This is a post in an on-going series called Catholic Aren’t Crazy exploring misconceptions Protestants have about Catholicism and lessons we can learn from them.
UPDATE: I responded to some critiques and gave some clarifications.
UPDATE II: Here’s the story of the Saint I pray to, Catherine of Siena.
Yesterday was Halloween. That makes today All Saints’ Day (read more about the history of these holidays in yesterday’s post).
All Saint’s Day has taken on different meanings for different groups of Christians. What seems to stay consistent, though, is that it is a celebration of the victory attained by those faithful Christians who have died. They are no longer pilgrims, as we are, but are the triumphant ones, having finished their race well and been brought into their peace with God. We celebrate Christ’s effectual victory over sin and death and that this has been granted to those that have gone before us.
The hope and encouragement in this holiday is not simply that we “remember” these saints, or meditate on their example. Instead (and this is important), there has been a long-held belief in the Christian Church that we still have a mystical communion and relationship with those saints that have already died. When Christians throughout Church history (and the Bible) have referred to “The Church”, they don’t simply mean those still around today, but all the saints who have ever lived (even in the Old Testament!). We are all the Church.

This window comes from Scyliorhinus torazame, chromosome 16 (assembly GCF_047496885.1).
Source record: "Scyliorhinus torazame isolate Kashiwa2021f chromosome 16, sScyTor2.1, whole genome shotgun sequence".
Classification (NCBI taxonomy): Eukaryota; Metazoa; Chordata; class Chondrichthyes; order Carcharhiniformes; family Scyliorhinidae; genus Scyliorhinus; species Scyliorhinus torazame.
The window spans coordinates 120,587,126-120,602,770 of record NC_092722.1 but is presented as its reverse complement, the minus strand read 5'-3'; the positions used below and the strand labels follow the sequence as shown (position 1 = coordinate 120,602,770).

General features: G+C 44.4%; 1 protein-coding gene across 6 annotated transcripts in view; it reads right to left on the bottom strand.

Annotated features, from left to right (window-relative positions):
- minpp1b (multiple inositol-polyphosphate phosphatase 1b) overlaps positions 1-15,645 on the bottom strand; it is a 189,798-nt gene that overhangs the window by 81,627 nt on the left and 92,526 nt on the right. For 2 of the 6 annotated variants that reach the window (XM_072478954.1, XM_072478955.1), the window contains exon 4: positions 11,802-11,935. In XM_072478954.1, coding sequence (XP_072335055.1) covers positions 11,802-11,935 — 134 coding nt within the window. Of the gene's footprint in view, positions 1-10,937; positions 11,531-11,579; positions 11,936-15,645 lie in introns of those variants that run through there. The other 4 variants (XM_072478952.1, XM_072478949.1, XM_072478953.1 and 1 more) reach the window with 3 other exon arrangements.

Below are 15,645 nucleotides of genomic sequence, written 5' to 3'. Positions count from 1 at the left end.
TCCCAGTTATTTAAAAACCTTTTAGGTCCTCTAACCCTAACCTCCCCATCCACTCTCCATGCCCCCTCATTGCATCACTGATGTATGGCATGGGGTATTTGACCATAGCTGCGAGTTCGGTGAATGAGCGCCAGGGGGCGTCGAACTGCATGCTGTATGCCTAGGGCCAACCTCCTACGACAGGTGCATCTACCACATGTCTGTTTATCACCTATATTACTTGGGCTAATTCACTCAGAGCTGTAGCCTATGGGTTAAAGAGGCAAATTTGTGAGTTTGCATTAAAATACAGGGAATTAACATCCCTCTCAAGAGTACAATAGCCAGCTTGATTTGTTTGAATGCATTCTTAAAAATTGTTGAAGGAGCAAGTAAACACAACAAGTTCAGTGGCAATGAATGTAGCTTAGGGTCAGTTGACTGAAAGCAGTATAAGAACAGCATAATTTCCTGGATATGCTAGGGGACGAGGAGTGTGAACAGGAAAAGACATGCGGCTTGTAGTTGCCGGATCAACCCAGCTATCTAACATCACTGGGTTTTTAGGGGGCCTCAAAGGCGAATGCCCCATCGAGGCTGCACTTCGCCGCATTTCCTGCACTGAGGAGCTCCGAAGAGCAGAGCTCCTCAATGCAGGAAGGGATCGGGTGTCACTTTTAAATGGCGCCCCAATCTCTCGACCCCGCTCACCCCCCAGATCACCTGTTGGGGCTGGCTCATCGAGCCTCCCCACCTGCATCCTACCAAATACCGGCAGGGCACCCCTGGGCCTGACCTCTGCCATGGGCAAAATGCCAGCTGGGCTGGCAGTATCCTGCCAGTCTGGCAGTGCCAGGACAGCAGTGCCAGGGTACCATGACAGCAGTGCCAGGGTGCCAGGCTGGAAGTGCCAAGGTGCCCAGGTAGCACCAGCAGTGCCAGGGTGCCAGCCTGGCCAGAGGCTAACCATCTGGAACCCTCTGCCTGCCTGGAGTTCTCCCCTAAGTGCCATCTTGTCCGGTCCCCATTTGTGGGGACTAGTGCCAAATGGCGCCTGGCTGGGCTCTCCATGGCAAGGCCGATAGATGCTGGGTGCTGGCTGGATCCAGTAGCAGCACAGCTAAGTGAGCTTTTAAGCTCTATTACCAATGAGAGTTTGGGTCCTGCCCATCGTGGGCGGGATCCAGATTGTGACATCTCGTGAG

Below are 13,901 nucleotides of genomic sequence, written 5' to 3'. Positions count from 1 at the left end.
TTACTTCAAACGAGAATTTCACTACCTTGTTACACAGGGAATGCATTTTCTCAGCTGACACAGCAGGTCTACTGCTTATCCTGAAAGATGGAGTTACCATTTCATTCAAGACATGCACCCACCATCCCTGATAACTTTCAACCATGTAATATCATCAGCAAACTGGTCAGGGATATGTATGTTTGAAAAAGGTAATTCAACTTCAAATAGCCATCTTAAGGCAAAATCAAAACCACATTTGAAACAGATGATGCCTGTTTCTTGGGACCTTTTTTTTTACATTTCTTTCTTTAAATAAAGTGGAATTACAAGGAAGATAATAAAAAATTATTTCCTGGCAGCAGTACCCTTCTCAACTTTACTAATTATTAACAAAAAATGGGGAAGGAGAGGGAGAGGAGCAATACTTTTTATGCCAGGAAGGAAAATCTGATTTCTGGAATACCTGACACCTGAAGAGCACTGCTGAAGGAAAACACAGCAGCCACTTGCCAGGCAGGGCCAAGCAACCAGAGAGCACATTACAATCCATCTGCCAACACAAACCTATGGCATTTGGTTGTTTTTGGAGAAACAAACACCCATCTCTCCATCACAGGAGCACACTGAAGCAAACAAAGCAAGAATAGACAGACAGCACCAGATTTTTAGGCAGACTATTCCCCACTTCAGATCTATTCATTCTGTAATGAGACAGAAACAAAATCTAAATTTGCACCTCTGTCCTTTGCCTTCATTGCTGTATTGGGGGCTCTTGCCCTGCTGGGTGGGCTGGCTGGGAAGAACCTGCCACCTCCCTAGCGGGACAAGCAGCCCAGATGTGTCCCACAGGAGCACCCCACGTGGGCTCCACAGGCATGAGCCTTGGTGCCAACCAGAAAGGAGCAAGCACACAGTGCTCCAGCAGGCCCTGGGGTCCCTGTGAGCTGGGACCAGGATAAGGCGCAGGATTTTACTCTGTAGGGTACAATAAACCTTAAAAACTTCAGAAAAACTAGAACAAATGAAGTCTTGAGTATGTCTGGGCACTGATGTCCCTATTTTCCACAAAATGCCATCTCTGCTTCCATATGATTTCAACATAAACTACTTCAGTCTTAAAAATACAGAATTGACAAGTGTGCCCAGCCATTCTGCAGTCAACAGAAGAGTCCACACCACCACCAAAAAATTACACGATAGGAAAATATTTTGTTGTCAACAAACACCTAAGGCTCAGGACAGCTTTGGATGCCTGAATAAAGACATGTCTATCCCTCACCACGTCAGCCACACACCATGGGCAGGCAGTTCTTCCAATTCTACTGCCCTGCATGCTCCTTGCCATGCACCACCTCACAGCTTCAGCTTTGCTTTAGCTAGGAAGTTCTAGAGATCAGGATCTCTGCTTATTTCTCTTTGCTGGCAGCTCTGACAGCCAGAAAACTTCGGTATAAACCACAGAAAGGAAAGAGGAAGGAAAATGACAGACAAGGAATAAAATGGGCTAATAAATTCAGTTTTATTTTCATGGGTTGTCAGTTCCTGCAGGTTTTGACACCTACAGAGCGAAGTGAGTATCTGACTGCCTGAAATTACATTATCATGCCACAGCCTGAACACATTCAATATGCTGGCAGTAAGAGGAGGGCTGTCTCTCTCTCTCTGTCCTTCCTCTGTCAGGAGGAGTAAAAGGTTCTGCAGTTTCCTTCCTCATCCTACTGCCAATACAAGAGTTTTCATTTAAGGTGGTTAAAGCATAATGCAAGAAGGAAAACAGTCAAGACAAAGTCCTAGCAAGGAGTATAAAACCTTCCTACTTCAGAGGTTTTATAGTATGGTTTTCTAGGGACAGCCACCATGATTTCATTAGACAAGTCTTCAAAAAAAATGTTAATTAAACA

So we can truly celebrate those that have gone before us because we are truly still connected to them in a very real and vibrant way.
A friend emailed me yesterday asking if I had ever written a post on Halloween and how Christians should relate to it. This was my reply to him. Also, in honor of Halloween, I’m posting this picture of the best Halloween costume I ever had. Can’t figure it out? The answer is at the bottom of the post:
Sorry to be anti-climactic, but I don’t really have any strong opinions on the matter either way. I’ll probably stay home Halloween, work on school work, and hand out candy to kids.
I really think it’s up to the individual Christian’s conscience, though there are obvious things that might be “unwise”. For one, don’t get wrapped in the sexuality that seems to have pervaded Halloween. Second, if you do a costume, try not to be exploitative (grown-ups dressing like little kid-sort of things and sexualizing them, acting gay as a joke, mocking others, or I heard of one couple of white friends who went as a dead Trayvon Martin and a George Zimmermamn, with the Trayvon guy wearing black-face).
Importantly, though, I don’t encourage myself or other Christians to be “weird” about it.